Physicists working with Roland Wester at the University of Innsbruck have investigated if and how chemical reactions can be influenced by targeted vibrational excitation of the reactants. They were able to demonstrate that excitation with a laser beam does not affect the efficiency of a chemical exchange reaction and that the excited molecular group acts only as a spectator in the reaction.

A frequently used reaction in organic chemistry is nucleophilic substitution. It plays, for example, an important role in in the synthesis of new chemical...

Im Focus: New 2D Spectroscopy Methods

Optical spectroscopy allows investigating the energy structure and dynamic properties of complex quantum systems. Researchers from the University of Würzburg present two new approaches of coherent two-dimensional spectroscopy.

"Put an excitation into the system and observe how it evolves." According to physicist Professor Tobias Brixner, this is the credo of optical spectroscopy....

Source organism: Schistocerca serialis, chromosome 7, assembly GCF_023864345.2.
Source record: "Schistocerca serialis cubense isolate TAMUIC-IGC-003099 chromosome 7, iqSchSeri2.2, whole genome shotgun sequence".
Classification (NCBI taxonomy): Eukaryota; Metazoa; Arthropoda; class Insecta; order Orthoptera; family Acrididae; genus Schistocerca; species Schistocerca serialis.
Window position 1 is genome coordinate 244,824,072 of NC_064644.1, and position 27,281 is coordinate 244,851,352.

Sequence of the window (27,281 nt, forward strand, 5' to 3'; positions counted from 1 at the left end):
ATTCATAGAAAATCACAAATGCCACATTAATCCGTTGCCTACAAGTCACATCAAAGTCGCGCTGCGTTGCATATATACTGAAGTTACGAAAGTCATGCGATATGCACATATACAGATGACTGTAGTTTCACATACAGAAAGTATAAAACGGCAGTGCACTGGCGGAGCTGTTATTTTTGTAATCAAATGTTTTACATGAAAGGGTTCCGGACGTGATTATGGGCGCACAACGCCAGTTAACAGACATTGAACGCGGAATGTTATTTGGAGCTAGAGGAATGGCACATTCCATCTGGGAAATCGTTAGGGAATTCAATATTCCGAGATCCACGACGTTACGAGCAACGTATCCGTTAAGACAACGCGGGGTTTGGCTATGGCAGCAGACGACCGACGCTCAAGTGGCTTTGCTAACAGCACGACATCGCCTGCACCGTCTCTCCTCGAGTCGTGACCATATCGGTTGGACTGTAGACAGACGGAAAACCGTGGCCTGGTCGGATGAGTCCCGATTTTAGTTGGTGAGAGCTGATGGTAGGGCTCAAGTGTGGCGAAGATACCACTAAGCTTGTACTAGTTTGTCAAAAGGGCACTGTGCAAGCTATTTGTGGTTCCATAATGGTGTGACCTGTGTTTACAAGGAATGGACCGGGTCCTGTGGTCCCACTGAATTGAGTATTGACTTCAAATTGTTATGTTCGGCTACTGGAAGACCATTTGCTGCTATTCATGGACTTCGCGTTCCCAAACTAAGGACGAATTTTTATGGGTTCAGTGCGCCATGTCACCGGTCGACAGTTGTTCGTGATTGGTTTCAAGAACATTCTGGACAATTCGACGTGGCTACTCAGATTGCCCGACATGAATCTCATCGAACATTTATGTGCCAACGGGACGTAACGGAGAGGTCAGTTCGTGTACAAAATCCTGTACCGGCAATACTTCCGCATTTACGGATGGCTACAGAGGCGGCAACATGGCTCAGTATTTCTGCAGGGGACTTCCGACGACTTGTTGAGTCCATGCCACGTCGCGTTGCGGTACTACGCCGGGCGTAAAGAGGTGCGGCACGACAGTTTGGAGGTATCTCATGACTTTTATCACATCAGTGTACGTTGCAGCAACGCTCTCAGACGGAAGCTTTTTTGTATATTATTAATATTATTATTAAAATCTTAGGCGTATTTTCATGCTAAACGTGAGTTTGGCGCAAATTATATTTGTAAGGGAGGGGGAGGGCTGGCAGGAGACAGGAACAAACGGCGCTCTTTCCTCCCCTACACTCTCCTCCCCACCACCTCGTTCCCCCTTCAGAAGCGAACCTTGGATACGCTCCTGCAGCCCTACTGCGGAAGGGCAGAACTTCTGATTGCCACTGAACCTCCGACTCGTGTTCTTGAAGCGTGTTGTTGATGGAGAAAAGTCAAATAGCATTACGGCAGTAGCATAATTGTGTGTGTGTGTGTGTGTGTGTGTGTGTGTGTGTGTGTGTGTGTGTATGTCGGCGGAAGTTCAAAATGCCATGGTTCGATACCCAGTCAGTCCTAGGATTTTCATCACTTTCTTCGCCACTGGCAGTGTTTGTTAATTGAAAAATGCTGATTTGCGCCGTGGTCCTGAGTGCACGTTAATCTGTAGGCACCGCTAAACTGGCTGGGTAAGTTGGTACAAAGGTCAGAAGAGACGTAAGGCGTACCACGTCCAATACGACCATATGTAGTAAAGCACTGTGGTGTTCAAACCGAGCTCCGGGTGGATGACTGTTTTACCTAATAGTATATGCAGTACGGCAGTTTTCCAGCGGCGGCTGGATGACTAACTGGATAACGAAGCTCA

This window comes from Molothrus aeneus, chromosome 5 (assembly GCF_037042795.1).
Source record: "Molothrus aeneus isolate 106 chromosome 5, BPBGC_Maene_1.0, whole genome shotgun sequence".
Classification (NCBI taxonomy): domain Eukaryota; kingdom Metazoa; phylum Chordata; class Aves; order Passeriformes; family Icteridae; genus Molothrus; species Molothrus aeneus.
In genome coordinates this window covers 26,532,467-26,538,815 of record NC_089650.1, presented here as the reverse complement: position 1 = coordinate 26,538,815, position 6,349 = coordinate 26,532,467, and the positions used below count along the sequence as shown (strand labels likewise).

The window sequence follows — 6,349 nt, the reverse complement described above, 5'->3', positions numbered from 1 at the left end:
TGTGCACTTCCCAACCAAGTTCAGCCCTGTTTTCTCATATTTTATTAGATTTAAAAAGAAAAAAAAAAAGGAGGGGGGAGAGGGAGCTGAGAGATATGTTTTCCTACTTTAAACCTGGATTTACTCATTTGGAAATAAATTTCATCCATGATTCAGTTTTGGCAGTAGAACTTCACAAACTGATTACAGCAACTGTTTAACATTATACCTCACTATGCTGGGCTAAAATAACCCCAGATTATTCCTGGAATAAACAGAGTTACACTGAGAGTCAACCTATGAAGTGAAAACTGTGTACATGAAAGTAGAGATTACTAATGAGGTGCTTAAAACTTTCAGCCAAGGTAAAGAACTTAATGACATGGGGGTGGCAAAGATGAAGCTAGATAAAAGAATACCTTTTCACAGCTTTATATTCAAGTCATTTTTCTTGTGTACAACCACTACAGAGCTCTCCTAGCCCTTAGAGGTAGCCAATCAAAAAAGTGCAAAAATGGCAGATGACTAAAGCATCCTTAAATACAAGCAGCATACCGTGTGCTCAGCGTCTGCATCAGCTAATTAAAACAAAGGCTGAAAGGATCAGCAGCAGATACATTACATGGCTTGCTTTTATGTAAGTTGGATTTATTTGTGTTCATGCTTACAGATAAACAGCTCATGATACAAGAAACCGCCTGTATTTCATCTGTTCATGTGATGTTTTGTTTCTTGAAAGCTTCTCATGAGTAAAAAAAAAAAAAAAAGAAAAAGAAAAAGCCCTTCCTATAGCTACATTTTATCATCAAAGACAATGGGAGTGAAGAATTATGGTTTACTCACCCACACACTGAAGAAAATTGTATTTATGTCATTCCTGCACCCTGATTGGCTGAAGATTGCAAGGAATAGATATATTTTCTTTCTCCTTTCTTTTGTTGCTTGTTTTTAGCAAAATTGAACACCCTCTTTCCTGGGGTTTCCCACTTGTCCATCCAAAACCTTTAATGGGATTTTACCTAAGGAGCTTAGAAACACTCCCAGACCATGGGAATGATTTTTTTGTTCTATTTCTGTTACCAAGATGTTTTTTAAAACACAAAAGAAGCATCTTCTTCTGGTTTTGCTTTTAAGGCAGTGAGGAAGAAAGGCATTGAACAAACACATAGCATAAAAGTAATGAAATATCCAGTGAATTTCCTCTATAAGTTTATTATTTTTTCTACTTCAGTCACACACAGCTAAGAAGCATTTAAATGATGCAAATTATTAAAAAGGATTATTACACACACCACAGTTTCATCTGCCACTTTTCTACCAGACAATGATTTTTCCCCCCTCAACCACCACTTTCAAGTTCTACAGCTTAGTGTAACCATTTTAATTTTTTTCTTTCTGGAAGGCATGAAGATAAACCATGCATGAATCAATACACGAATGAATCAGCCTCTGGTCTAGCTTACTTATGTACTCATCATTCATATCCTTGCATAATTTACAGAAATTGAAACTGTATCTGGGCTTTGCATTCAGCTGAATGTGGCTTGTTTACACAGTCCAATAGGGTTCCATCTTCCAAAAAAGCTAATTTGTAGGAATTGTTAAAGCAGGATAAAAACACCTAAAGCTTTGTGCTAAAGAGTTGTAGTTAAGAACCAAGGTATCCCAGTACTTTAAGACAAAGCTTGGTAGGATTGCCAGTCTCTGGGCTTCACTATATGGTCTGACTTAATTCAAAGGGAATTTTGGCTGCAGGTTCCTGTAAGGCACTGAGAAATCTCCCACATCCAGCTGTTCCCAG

Im Focus: Chemical reactions in the light of ultrashort X-ray pulses from free-electron lasers

Ultra-short, high-intensity X-ray flashes open the door to the foundations of chemical reactions. Free-electron lasers generate these kinds of pulses, but there is a catch: the pulses vary in duration and energy. An international research team has now presented a solution: Using a ring of 16 detectors and a circularly polarized laser beam, they can determine both factors with attosecond accuracy.

Free-electron lasers (FELs) generate extremely short and intense X-ray flashes. Researchers can use these flashes to resolve structures with diameters on the...

All Focus news of the innovation-report >>>

Anzeige

Anzeige

VideoLinks
Industry & Economy
Event News

Leading experts in Diabetes, Metabolism and Biomedical Engineering discuss Precision Medicine

13.07.2018 | Event News

Conference on Laser Polishing – LaP: Fine Tuning for Surfaces

12.07.2018 | Event News

11th European Wood-based Panel Symposium 2018: Meeting point for the wood-based materials industry

03.07.2018 | Event News

 
Latest News

Leading experts in Diabetes, Metabolism and Biomedical Engineering discuss Precision Medicine

13.07.2018 | Event News

Research finds new molecular structures in boron-based nanoclusters

13.07.2018 | Materials Sciences

Algae Have Land Genes

13.07.2018 | Life Sciences

VideoLinks
Science & Research
Overview of more VideoLinks >>>